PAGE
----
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March 10, 2006

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I love this part:

Stung by criticism, senior officials at the White House and the RNC are reminding GOP members of Congress that Bush's approval ratings may be low, but theirs is lower and have declined at the same pace as Bush's. The message to GOP lawmakers is that criticizing the president weakens him _ and them _ politically.

They'll all hang separately because they all hung together.

And for the "oh, but the Democrats are divided" crowd:

All this has Republican voters like Walter Wright of Fairfax Station, Va., worried for their party.

"We've gotten so carried away I wouldn't be surprised to see the Democrats take it because of discontent," he said. "People vote for change and hope for the best."


good news is sort of against my nature

but I was heartened to see a Congressman from California openly call for withdrawal from Iraq a couple days ago

first one from California (amazingly enough)

a start

None of this disillusionment on the part of citizens is going to work to elect Democrats in 2006 unless we make certain that the voting machines throughout the country are leaving a paper record of votes. This is why everyone of you who cares about the future of this country and the preservation of our sacred right to vote and have our votes counted, accurately, should be calling your local supervisors of elections, as I did, yesterday, and holding them to account by asking if the machines being used have this paper record, as well as what safeguards they are using to protect the machines from tampering.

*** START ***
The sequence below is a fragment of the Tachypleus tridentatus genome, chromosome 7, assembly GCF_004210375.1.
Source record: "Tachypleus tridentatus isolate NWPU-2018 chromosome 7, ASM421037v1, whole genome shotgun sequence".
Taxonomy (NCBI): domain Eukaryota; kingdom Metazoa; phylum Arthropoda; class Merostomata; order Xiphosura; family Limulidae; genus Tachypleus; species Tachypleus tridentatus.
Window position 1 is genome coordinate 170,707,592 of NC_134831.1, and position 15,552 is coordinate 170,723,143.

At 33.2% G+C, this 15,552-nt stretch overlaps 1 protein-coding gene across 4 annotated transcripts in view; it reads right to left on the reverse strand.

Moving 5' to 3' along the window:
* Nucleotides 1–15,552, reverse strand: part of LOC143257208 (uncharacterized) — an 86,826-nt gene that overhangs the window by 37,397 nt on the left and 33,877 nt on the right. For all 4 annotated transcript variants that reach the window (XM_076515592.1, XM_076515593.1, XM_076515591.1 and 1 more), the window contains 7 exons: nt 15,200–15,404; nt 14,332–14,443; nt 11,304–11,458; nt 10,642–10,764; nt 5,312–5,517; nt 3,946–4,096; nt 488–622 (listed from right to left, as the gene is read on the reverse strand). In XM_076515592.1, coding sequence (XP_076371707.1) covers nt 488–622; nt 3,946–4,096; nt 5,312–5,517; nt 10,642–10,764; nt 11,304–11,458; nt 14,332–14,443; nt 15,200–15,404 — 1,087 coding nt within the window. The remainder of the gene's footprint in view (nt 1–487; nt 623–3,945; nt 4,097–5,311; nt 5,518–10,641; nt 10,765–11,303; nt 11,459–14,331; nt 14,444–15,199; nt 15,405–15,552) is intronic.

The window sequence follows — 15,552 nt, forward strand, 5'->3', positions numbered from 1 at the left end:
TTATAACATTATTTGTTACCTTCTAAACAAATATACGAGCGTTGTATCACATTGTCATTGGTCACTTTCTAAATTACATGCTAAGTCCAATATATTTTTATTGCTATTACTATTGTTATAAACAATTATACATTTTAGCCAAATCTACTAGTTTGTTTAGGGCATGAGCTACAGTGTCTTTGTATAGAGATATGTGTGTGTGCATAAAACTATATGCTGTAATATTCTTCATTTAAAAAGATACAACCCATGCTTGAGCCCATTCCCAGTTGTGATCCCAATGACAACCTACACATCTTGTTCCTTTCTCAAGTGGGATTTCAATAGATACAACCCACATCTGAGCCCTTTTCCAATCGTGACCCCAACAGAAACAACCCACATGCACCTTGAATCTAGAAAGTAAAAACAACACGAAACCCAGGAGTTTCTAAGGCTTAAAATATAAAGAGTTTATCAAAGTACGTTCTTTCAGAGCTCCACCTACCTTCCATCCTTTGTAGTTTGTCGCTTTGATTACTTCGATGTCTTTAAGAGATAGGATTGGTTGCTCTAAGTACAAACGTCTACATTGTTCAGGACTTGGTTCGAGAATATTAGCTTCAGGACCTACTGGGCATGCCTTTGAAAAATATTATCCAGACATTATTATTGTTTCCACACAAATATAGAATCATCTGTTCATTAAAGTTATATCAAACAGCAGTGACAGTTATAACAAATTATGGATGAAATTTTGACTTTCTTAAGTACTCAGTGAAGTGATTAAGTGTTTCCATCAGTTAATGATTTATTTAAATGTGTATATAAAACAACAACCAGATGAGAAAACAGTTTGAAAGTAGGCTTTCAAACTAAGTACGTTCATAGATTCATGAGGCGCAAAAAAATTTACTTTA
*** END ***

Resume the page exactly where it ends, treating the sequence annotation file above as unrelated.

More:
The mechanics of the vote are as important as the sentiment behind the vote. Hold their feet to the fire!

The finding that most Americans don't think Bush cares about "people like me" should be a key building block in the Dems' message. There are a number of key budget votes coming up, particularly on the tax side. The Estate Tax may be dead until after the midterms (or even until 2009, when it really will need to be fixed) but the extension of the dividend tax cut is on the table again, and of course a fix for the Alternative Minimum Tax. Only one is possible at all, and ought to be offset with other revenue.

The GOP really cares only about a tiny sliver of the population--the top 1%. maybe just the top .1%, who have seen their incomes rise astronomically while everyone else treads water or worse. The Dems really need to make peace with their populist roots and capitalize on these issues. It isn't "class warfare," it is "caring about people like you." And the Dems are in a far, far better position to make that argument, if they will jsut screw up their courage and do it.

Mimikatz

You're right, but we've got ground to make up before we can get into just "care about people like you." When I was in SC a few days before the 2004 election, I met only 2 kinds of voters: religious conservatives, and libertarian conservatives. The couple my family and I had MOST in common with were working poor (they work two jobs, a middle-of-the-night office cleaning job and a drive 200+ miles a day to clean portajohns job) racists (though secular and not terribly xenophobic and therefore very welcoming to me and my white in-laws). They were going to vote for Bush because, "If I win the lottery some day, I don't want Democrats to take my money." Whether it's TV or something else, the notion that an honest laborer ought to be able to provide for her family has been replaced, in a lot of places, by the elusive promise that some day you might strike it rich. That is, I think the American dream has shifted away from the middle class dream to the ultra rich dream.

There are a lot of elusive voters in places like SC, but we will have an easier time in places like NC and MO. People smarter than I will have to figure out how to pitch the message, but it sounds from these polls like much more than a majority does feel that Bush doesn't care about people like them. The Dems have to develop a narrative embodying their ability to do something for these folks to translate those feelings into votes. I really think there is a majority out there for whom terrorism and fear don't trump everything, and it grows as we get farther from 9/11. And local issues are more important in congressional races than the presidency.

But I'm a congenital optimist.

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